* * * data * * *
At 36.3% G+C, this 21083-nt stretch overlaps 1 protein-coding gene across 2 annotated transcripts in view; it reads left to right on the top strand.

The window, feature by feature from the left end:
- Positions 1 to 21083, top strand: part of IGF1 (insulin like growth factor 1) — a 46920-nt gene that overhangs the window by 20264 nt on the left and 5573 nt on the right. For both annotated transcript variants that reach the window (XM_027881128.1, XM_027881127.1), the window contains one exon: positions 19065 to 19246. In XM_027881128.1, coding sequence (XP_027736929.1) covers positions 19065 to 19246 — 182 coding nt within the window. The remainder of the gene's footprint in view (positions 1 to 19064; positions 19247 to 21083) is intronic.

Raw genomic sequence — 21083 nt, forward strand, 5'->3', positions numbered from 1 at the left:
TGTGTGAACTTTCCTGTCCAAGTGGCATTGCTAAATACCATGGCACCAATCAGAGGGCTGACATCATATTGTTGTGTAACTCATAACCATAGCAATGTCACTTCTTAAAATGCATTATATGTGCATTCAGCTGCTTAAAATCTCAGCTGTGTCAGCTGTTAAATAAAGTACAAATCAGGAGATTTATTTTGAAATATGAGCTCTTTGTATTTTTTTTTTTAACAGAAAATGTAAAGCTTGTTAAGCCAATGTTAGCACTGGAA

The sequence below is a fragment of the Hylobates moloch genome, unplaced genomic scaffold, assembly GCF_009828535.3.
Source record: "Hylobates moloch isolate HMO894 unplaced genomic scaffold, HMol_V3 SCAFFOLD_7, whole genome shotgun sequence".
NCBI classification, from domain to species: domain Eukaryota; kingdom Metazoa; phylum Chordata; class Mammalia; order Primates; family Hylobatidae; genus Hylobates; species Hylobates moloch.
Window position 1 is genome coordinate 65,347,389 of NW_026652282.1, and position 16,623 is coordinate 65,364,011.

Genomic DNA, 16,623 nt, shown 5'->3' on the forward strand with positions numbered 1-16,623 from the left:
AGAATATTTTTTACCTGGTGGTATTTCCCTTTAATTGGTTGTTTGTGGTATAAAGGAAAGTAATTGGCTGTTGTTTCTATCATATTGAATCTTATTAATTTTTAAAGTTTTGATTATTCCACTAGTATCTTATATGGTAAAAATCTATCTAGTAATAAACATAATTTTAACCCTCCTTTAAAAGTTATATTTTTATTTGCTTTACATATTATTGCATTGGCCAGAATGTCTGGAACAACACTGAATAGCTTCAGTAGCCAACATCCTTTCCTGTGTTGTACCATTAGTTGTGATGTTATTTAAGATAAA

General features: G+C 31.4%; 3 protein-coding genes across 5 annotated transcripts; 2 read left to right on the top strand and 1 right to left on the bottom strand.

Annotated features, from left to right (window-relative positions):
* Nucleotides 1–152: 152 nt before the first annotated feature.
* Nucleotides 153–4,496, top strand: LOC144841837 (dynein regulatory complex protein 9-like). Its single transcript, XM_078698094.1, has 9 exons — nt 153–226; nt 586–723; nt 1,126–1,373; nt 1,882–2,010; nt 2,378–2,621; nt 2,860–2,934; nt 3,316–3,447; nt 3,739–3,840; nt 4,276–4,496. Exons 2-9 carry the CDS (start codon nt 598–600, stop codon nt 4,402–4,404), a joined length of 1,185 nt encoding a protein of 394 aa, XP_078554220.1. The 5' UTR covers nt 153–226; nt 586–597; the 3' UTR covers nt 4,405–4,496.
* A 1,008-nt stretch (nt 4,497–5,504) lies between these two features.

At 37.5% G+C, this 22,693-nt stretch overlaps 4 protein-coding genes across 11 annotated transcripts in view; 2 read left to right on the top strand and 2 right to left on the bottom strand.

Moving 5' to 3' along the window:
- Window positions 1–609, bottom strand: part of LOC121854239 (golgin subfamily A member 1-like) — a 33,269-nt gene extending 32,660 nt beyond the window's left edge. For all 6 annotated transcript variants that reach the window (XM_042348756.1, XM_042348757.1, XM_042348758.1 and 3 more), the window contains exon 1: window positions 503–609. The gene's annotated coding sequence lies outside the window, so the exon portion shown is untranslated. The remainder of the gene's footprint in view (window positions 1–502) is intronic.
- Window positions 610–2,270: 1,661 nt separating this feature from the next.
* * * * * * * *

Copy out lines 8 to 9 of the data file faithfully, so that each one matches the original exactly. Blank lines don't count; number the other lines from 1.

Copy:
NCBI classification, from domain to species: domain Eukaryota; kingdom Metazoa; phylum Chordata; class Mammalia; order Primates; family Hylobatidae; genus Hylobates; species Hylobates moloch.
Window position 1 is genome coordinate 65,347,389 of NW_026652282.1, and position 16,623 is coordinate 65,364,011.